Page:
John C. Kirk (johnckirk) wrote,
John C. Kirk

Public security

Over the last year or so, a common announcement on the tube has been "Please keep your belongings with you at all times", due to concerns about people leaving bombs in bags. With this in mind, I faced a quandary on my way into work on Monday.

When I got on the train, I saw a binbag near the doors (which appeared to be containing a pedal bin from the shape of it), although nobody was sitting next to it. There was a person sitting nearby, so I thought that it might be his (if he put it where there was more space), or it might be abandoned. I kept an eye on people's movements, and when my "prime candidate" was getting off the train I saw that there was a rucksack left on the floor where he'd been sitting. I said "Excuse me, I think you've forgotten your bag", but he said that it wasn't his. I asked if anyone else claimed it, and there was a general head-shaking/muttered "no"s from the other passengers. "How about that bin bag?" Again, no. Hmm.

So, on the one hand my duty seemed clear - I should report this. But given that the train was in motion, the only way I could see to do that was to hit the emergency alarm. I've never used that (or seen it used), so I don't know whether you can then talk to the driver, or whether it just brings the train to a screeching halt in the tunnel. And it didn't really feel like an emergency situation. Also, I was running late for work already (as usual), and I didn't want any extra delay. I decided that I'd wait for my stop (another two stations down the line), and as long as the bags didn't explode by then, I'd report it to someone when I got off the train.

When I got to the station (Embankment), I had a look for someone on the platform, since they often have a member of staff signalling when everyone is clear of the doors. However, in this case, there was nobody around. Plan B - go to the front of the train and talk to the driver directly. Unfortunately, I was in the rearmost carriage, and I didn't have time to hurry to the front of the train before it had started pulling out of the platform. Plan C - use the intercom on the platform. They had buttons for Emergency and Information. Again, it didn't feel like an emergency, so I used the information one (although I was giving it rather than receiving it). I told the person what had happened, and to his credit he sounded a lot less bored once I'd given him the information (rearmost carriage, eastbound train). So, it worked out ok - no "boom" while I was around, and I delegated it to other people after that.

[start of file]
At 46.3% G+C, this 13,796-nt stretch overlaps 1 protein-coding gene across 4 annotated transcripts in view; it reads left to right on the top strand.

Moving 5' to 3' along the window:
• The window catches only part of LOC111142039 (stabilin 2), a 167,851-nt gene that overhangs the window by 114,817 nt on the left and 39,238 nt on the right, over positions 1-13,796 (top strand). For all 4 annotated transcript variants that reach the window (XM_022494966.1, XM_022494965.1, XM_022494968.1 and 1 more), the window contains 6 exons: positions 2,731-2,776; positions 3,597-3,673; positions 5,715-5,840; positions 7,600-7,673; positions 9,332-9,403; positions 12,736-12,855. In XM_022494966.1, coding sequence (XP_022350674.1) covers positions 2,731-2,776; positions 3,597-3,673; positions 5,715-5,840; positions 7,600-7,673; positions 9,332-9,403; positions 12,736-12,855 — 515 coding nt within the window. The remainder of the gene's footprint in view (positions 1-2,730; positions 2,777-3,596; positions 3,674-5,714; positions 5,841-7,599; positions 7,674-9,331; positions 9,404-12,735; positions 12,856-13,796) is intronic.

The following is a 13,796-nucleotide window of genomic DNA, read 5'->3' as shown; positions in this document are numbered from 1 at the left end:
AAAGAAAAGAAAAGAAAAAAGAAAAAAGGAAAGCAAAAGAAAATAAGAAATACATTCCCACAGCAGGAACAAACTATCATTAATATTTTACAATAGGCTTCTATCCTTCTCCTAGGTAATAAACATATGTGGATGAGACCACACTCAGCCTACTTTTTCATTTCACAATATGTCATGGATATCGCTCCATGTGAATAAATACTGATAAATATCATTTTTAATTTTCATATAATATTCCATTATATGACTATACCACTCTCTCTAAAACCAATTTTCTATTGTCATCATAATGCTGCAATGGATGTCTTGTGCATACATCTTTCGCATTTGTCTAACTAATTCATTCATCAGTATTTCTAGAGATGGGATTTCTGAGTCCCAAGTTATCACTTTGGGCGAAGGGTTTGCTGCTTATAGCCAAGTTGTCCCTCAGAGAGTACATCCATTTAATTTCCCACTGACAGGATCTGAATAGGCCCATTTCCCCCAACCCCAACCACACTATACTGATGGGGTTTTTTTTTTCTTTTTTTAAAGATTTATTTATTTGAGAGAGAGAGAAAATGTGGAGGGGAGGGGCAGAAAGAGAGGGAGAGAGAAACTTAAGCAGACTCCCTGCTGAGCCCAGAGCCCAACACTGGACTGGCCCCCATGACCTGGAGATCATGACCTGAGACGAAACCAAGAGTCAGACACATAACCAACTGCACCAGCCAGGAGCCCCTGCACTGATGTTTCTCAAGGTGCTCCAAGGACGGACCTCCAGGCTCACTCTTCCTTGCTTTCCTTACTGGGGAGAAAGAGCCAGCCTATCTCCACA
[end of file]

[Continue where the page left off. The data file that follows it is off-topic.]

Generally speaking, I'm aware that Al Qaeda are responsible for a lot of deaths, but when it comes to bombs in London I'm more concerned about the IRA (I was working in the Docklands 8 years ago when they broke the ceasefire, and it was blind luck that I'd left the office in time). And I'm not exactly living in terror of the IRA either, anymore than I'm afraid that every stranger I see on the street is a potential mugger. So, this is more about civic responsibility, since my actions (or inactions) could affect other people. I've filled out a feedback form on the TFL site, so I'll see whether they offer any useful advice. (Edit: They said that I did the right thing, and that I should feel free to use the emergency cord if it happens again in the future.)

So, poll time...

Poll #295341 UnattendedBags

If you saw an unattended bag near you, would you...?

Hit the emergency alarm right away
Change carriage/train at the next stop, but say nothing
Get off the train at the next stop, and tell someone
Get off the train at your stop, and tell someone
Ignore it completely

If you were travelling, and your journey was delayed due to me reporting an unattended bag, would you think...?

Well done that man - better safe than sorry
Git - now I'm going to be late!
Meh - I've got a book, so I'm happy
Tags: ethics, intervention, poll

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